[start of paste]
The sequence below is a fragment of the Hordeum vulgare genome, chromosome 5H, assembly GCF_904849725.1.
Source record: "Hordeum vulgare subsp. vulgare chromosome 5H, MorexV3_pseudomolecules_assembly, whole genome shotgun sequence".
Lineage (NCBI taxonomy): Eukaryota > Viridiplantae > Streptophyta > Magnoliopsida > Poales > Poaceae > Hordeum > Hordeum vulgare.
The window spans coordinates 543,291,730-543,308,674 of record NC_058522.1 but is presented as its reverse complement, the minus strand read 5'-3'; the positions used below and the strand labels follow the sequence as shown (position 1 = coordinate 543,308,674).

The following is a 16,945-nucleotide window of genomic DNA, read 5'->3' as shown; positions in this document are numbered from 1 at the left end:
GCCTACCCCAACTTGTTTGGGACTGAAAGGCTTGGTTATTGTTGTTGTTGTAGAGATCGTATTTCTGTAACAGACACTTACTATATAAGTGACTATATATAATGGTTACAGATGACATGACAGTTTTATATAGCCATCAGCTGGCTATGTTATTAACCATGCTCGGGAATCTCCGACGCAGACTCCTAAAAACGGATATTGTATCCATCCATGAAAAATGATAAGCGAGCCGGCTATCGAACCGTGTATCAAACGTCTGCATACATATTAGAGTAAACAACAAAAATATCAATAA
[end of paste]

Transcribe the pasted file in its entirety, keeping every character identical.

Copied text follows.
The sequence below is a fragment of the Hordeum vulgare genome, chromosome 5H, assembly GCF_904849725.1.
Source record: "Hordeum vulgare subsp. vulgare chromosome 5H, MorexV3_pseudomolecules_assembly, whole genome shotgun sequence".
Lineage (NCBI taxonomy): Eukaryota > Viridiplantae > Streptophyta > Magnoliopsida > Poales > Poaceae > Hordeum > Hordeum vulgare.
The window spans coordinates 543,291,730-543,308,674 of record NC_058522.1 but is presented as its reverse complement, the minus strand read 5'-3'; the positions used below and the strand labels follow the sequence as shown (position 1 = coordinate 543,308,674).

The following is a 16,945-nucleotide window of genomic DNA, read 5'->3' as shown; positions in this document are numbered from 1 at the left end:
GCCTACCCCAACTTGTTTGGGACTGAAAGGCTTGGTTATTGTTGTTGTTGTAGAGATCGTATTTCTGTAACAGACACTTACTATATAAGTGACTATATATAATGGTTACAGATGACATGACAGTTTTATATAGCCATCAGCTGGCTATGTTATTAACCATGCTCGGGAATCTCCGACGCAGACTCCTAAAAACGGATATTGTATCCATCCATGAAAAATGATAAGCGAGCCGGCTATCGAACCGTGTATCAAACGTCTGCATACATATTAGAGTAAACAACAAAAATATCAATAA